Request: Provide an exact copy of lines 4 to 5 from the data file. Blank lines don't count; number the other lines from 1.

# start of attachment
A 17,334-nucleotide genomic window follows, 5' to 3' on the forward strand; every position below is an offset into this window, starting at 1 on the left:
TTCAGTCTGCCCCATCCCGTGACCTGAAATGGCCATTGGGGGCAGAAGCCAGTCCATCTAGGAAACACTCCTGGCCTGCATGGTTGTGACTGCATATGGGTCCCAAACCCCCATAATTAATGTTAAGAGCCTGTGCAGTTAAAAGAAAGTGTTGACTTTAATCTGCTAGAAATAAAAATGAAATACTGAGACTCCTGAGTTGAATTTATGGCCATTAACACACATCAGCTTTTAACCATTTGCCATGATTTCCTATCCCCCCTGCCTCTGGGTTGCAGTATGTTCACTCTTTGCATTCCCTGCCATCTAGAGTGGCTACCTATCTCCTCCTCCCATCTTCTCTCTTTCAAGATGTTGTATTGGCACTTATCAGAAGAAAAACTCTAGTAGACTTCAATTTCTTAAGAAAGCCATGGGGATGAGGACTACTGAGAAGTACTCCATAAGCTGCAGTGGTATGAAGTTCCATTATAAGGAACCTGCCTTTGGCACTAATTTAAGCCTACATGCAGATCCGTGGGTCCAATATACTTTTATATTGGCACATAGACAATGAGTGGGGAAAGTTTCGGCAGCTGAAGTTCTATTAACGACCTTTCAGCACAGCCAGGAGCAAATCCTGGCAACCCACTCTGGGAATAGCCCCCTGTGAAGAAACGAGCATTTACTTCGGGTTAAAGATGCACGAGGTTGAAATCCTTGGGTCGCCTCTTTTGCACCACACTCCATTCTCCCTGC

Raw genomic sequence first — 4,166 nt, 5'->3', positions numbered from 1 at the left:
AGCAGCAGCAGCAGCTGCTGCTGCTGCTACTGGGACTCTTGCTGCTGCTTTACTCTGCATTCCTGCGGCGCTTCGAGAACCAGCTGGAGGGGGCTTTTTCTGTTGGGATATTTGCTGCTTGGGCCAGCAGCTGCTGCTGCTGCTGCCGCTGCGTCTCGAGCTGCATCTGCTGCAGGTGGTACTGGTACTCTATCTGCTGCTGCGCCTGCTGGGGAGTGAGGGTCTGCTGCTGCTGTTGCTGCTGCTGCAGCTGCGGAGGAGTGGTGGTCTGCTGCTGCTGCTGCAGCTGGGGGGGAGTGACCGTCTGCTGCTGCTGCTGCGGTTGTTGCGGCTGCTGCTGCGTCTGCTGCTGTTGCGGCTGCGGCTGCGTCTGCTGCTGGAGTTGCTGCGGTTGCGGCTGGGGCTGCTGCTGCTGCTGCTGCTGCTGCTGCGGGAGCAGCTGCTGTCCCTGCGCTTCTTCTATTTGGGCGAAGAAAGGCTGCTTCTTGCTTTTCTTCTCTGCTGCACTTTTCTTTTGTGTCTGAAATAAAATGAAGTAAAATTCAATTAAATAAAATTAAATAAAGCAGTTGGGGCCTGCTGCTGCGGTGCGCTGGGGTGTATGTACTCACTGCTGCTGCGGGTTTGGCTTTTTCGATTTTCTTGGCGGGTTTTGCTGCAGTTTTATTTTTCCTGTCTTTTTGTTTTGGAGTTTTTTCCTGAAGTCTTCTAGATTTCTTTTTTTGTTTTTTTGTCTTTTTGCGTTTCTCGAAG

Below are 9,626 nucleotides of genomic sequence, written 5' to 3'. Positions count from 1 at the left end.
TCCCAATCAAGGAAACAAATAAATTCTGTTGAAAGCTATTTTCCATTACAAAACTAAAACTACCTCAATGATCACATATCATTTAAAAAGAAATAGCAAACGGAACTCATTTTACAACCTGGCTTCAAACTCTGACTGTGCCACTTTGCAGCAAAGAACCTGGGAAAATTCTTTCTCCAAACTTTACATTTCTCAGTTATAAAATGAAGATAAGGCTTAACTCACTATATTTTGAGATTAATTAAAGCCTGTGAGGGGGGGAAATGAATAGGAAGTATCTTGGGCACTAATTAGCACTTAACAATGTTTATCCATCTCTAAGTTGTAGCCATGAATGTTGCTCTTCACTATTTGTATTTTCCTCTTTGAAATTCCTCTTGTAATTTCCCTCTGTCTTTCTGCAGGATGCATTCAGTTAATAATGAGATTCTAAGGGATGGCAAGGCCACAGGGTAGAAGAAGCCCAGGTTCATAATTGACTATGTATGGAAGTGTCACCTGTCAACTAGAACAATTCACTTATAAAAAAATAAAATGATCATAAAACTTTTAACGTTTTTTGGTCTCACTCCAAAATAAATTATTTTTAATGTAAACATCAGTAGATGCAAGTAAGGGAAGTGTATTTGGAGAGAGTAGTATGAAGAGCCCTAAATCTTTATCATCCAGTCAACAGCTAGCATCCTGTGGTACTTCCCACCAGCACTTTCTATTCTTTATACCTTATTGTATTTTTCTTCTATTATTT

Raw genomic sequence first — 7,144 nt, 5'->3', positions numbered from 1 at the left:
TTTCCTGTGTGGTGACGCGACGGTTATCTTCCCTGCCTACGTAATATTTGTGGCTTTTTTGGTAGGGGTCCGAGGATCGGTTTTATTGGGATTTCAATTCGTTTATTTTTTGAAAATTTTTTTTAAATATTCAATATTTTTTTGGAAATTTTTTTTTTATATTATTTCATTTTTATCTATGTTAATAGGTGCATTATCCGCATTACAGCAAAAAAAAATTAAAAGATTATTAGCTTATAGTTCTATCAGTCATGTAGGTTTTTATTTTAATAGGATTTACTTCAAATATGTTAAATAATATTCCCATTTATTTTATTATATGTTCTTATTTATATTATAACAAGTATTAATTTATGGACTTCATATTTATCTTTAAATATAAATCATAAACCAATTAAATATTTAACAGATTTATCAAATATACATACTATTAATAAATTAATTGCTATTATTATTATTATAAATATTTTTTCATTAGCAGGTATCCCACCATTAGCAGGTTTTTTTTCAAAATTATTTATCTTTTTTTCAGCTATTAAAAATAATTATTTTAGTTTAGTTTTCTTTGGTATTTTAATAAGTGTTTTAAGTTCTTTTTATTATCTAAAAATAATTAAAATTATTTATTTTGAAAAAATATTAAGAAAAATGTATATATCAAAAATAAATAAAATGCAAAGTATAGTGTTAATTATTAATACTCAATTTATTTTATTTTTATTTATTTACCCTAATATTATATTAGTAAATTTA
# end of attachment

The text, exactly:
AGCAGCAGCAGCAGCTGCTGCTGCTGCTACTGGGACTCTTGCTGCTGCTTTACTCTGCATTCCTGCGGCGCTTCGAGAACCAGCTGGAGGGGGCTTTTTCTGTTGGGATATTTGCTGCTTGGGCCAGCAGCTGCTGCTGCTGCTGCCGCTGCGTCTCGAGCTGCATCTGCTGCAGGTGGTACTGGTACTCTATCTGCTGCTGCGCCTGCTGGGGAGTGAGGGTCTGCTGCTGCTGTTGCTGCTGCTGCAGCTGCGGAGGAGTGGTGGTCTGCTGCTGCTGCTGCAGCTGGGGGGGAGTGACCGTCTGCTGCTGCTGCTGCGGTTGTTGCGGCTGCTGCTGCGTCTGCTGCTGTTGCGGCTGCGGCTGCGTCTGCTGCTGGAGTTGCTGCGGTTGCGGCTGGGGCTGCTGCTGCTGCTGCTGCTGCTGCTGCGGGAGCAGCTGCTGTCCCTGCGCTTCTTCTATTTGGGCGAAGAAAGGCTGCTTCTTGCTTTTCTTCTCTGCTGCACTTTTCTTTTGTGTCTGAAATAAAATGAAGTAAAATTCAATTAAATAAAATTAAATAAAGCAGTTGGGGCCTGCTGCTGCGGTGCGCTGGGGTGTATGTACTCACTGCTGCTGCGGGTTTGGCTTTTTCGATTTTCTTGGCGGGTTTTGCTGCAGTTTTATTTTTCCTGTCTTTTTGTTTTGGAGTTTTTTCCTGAAGTCTTCTAGATTTCTTTTTTTGTTTTTTTGTCTTTTTGCGTTTCTCGAAG

Below are 9,626 nucleotides of genomic sequence, written 5' to 3'. Positions count from 1 at the left end.